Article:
Last but not least, is Nadiah Hamzah’s ‘Sub Rosa’.
A typical inter-racial love story set in Brooklyn, but the whip appeal of silent respect and adoration towards each other translated successfully in between their little conversations.
Synopsis: Can true love prevail above all others? Ayesha, a Muslim African American struggles to balance her faith and liberal freedom. Kurt – yearning for a sense of belonging gets caught up in the bludgeoning Brooklyn hipster neo-subculture. A unexpected encounter brings the two together. Despite their worlds of differences, they not only find love, but also discover their selves.
This film takes place in Brooklyn, bringing together Ayesha, a Muslim African American and Kurt, a normal Brooklyn hipster who meets at the bus-stop everyday and ends up adoring and falling for each other. It is somewhat a typical inter-racial love, as of the likes of Sepet and others.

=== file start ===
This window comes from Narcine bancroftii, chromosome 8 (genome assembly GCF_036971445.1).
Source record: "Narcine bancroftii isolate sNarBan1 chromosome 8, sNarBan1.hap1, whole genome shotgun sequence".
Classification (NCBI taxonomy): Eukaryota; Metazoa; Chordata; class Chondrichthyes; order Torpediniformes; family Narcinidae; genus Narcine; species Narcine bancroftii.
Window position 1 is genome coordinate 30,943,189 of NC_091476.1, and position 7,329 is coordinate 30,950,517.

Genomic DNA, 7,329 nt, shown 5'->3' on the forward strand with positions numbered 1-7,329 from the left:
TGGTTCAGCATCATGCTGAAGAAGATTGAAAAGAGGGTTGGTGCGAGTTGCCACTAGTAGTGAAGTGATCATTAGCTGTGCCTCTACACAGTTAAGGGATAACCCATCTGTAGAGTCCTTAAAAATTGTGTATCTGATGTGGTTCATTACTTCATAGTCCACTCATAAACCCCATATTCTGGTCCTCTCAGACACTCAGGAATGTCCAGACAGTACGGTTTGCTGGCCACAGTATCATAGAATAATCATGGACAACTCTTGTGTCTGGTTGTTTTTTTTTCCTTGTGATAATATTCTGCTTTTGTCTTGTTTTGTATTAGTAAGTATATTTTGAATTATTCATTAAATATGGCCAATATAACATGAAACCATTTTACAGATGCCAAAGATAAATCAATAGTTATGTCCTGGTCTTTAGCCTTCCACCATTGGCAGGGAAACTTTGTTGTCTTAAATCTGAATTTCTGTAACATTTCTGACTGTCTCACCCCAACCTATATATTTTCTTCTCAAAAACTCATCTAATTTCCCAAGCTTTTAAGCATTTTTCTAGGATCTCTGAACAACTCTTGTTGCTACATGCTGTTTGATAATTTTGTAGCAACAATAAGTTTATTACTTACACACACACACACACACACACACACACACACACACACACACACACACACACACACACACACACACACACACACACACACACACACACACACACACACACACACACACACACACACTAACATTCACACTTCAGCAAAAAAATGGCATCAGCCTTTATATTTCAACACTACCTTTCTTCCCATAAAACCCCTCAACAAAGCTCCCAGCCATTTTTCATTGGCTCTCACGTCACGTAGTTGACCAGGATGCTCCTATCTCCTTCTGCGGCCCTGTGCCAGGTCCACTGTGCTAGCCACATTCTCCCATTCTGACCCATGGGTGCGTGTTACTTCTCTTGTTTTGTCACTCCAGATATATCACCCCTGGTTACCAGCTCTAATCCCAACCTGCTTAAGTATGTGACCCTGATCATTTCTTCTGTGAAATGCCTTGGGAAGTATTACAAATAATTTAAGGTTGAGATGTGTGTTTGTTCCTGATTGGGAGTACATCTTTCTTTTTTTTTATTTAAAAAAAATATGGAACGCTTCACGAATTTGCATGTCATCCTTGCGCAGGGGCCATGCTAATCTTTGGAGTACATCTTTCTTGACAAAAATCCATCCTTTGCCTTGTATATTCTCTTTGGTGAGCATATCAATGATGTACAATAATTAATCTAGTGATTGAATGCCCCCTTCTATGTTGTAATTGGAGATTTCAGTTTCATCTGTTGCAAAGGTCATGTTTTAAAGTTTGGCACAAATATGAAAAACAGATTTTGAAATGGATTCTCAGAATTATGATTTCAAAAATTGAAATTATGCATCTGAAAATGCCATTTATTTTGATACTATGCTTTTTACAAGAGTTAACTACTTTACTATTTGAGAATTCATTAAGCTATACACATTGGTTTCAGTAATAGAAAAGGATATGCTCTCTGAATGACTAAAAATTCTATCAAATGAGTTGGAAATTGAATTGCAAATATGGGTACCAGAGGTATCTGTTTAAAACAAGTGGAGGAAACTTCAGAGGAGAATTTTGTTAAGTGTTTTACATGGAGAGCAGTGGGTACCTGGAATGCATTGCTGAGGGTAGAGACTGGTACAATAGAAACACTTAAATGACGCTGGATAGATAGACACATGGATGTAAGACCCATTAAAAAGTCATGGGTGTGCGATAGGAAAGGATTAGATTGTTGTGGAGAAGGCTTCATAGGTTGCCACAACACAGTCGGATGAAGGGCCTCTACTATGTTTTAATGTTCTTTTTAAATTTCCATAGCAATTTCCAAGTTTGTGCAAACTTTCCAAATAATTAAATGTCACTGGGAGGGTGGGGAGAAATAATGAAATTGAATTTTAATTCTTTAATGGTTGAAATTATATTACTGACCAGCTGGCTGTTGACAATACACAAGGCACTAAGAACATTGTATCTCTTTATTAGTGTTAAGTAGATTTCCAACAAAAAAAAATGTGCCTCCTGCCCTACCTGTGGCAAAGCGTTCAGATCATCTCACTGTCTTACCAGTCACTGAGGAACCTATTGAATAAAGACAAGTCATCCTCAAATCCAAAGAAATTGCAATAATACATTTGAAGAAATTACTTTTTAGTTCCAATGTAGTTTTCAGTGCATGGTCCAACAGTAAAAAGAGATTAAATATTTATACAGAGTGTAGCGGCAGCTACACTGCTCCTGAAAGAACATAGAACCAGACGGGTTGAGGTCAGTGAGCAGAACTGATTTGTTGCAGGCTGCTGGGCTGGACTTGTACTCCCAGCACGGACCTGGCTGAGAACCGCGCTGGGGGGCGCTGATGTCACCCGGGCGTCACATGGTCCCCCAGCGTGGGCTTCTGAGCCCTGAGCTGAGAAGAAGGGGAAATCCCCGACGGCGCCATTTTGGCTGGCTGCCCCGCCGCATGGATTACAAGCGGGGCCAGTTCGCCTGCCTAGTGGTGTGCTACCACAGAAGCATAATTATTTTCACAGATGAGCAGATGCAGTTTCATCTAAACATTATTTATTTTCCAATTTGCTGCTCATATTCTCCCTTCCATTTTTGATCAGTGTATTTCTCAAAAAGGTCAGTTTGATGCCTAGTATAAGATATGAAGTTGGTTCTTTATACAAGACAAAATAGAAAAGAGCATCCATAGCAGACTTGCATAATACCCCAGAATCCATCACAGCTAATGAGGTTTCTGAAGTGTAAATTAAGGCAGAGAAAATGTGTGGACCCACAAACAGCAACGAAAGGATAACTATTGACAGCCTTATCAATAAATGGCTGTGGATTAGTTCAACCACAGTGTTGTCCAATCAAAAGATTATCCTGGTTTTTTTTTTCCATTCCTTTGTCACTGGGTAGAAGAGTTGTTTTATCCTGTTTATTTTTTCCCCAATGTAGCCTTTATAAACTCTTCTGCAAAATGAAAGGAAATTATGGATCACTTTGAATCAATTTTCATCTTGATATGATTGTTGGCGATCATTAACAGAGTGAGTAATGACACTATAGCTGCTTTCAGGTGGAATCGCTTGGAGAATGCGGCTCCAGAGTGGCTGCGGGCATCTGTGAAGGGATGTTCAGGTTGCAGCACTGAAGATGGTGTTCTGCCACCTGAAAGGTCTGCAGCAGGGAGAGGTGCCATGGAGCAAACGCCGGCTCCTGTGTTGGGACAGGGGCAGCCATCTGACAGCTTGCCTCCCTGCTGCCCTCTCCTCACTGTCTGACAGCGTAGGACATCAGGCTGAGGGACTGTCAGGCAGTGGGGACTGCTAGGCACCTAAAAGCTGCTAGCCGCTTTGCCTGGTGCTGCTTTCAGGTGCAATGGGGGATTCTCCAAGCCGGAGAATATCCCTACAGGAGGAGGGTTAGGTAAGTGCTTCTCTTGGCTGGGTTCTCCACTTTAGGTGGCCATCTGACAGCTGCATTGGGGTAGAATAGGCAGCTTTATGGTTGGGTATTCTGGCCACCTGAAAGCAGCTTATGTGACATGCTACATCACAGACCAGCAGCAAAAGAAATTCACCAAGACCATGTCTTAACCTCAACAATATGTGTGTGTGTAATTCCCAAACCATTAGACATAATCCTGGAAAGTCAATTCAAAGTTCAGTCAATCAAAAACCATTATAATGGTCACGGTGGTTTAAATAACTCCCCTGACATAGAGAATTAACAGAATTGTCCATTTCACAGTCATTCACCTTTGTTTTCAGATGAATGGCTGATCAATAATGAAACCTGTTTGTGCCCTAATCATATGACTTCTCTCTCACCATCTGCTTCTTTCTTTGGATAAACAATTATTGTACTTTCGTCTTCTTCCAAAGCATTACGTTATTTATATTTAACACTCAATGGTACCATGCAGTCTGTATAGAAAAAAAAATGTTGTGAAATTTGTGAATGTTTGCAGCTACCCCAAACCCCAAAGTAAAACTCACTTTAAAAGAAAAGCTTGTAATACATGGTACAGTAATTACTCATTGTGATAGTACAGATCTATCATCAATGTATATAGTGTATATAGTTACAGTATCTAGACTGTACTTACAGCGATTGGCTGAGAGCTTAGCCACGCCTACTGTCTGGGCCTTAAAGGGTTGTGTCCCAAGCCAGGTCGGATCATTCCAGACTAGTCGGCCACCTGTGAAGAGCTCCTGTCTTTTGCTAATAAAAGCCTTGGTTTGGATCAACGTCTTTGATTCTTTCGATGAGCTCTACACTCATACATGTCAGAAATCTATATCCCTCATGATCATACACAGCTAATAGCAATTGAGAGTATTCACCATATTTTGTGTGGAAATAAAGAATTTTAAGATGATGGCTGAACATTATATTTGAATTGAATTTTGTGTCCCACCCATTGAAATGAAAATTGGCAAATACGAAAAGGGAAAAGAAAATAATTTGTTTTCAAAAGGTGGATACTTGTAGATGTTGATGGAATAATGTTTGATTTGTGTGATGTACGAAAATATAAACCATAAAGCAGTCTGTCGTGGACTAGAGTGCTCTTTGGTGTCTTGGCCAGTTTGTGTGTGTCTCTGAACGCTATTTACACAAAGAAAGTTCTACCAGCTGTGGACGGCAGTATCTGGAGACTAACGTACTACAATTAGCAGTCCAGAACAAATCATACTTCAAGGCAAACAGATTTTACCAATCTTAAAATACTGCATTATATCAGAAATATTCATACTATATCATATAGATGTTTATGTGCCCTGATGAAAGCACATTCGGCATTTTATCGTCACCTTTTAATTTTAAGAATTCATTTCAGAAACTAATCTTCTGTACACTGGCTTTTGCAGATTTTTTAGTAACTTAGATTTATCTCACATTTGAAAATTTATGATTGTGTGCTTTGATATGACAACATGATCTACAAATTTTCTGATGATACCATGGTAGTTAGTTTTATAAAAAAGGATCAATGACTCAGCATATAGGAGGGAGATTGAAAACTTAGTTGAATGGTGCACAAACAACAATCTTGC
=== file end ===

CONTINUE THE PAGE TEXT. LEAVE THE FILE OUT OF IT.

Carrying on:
The interesting part that captivates you is the silent adoration, not too much of those typical love romances or drama. Of course, Yuna’s ‘Deeper Conversation’ was such a sweet addition during their routine encounters. And it also captures realities of life for a normal Muslim girl in a country that claims they are in war with Muslim terrorists.
Director’s profile: Nadiah Hamzah is based in New York, and is constantly inspired by the many sights and sounds of the city. She enjoys everything and anything by Catherine Breillat, Alejandro González Iñárritu, Takashi Miike, Michel Gondry and Yasmin Ahmad. Nadiah is also an avid cinematographer (DP reel can be seen at http://www.youtube.com/nadiahhamzah) but wishes she had more chances and money (or any money at all) to shoot on 35mm film. She is currently writing her first feature screenplay.
FILMMAKERS ANONYMOUS 10!!!!! was brought to you by The Filmmakers Anonymous.
For more info please contact Anonymous at 012-6969455.
ps. if you are an addict yourself, please feel free to bring dvd copy of your film to the screening and pass to Anonymous.